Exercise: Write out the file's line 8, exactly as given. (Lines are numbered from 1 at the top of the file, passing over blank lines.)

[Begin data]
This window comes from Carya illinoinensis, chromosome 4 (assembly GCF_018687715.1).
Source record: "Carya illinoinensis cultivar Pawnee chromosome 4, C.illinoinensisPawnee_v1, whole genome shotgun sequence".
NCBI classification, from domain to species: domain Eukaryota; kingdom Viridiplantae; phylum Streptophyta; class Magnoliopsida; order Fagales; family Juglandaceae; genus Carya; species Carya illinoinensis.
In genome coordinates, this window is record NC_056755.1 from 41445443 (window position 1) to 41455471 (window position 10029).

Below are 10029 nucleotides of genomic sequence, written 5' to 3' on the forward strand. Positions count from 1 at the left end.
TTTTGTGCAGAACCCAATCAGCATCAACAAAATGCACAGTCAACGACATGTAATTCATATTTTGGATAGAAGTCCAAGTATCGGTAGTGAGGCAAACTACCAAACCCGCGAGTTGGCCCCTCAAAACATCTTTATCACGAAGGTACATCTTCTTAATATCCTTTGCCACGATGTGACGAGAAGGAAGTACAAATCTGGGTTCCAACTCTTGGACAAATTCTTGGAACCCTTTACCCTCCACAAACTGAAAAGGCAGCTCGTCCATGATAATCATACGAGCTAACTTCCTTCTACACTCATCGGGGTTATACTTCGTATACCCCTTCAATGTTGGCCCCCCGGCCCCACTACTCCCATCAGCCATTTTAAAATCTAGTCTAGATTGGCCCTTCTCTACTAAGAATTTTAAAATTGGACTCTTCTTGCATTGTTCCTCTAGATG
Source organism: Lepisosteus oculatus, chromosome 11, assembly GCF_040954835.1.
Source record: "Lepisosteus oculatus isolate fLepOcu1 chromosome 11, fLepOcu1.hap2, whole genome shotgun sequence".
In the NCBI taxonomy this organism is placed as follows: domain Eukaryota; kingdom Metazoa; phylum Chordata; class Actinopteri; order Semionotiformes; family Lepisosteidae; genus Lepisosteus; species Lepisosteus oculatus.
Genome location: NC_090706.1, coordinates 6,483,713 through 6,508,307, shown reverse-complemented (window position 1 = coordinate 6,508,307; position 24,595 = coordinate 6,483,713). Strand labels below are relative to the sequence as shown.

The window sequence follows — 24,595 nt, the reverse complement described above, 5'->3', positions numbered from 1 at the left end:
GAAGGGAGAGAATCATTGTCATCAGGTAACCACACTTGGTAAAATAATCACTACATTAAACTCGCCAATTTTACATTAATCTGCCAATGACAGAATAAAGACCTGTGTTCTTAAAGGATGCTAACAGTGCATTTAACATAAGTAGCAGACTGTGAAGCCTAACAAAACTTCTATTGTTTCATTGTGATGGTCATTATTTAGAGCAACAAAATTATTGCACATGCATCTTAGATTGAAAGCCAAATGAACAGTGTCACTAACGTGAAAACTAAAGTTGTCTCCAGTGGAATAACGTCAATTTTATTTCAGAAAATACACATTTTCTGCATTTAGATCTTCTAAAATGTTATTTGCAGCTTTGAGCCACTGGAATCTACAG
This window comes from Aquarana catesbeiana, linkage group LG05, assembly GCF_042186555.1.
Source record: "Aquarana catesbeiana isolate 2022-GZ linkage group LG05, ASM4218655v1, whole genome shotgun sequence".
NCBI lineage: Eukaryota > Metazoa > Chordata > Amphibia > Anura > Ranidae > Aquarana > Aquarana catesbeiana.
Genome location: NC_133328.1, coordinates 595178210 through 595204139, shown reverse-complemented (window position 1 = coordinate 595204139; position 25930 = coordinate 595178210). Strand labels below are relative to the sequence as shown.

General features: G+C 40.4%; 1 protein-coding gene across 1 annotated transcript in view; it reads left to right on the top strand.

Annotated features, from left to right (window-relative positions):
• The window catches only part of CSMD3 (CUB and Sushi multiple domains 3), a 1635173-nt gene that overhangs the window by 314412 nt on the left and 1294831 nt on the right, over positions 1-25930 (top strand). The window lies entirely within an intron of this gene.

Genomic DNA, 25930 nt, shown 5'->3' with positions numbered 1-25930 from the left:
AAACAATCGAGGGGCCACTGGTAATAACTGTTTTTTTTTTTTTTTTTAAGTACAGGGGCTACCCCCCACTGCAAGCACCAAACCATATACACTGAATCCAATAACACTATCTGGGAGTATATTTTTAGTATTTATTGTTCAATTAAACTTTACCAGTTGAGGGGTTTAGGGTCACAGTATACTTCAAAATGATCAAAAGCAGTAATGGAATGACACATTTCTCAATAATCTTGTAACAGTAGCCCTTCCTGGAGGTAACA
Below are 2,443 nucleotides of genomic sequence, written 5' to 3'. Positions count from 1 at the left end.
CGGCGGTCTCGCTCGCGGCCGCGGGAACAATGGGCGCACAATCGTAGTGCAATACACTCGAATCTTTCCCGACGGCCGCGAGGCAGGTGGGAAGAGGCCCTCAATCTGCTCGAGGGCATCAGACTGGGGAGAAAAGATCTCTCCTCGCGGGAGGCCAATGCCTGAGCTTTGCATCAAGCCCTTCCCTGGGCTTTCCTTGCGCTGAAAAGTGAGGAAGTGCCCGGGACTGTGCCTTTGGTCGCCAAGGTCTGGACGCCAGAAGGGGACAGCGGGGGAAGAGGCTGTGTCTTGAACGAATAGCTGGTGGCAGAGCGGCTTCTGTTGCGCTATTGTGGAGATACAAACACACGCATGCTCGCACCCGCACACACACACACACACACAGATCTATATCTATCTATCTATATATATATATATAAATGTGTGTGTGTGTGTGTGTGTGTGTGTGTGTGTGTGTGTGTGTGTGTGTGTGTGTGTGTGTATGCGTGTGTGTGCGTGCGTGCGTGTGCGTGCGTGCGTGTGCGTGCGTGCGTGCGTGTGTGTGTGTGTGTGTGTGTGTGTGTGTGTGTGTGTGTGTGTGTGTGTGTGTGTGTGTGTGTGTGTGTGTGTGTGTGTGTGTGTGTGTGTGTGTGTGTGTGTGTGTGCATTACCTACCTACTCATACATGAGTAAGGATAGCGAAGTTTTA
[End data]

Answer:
Source record: "Lepisosteus oculatus isolate fLepOcu1 chromosome 11, fLepOcu1.hap2, whole genome shotgun sequence".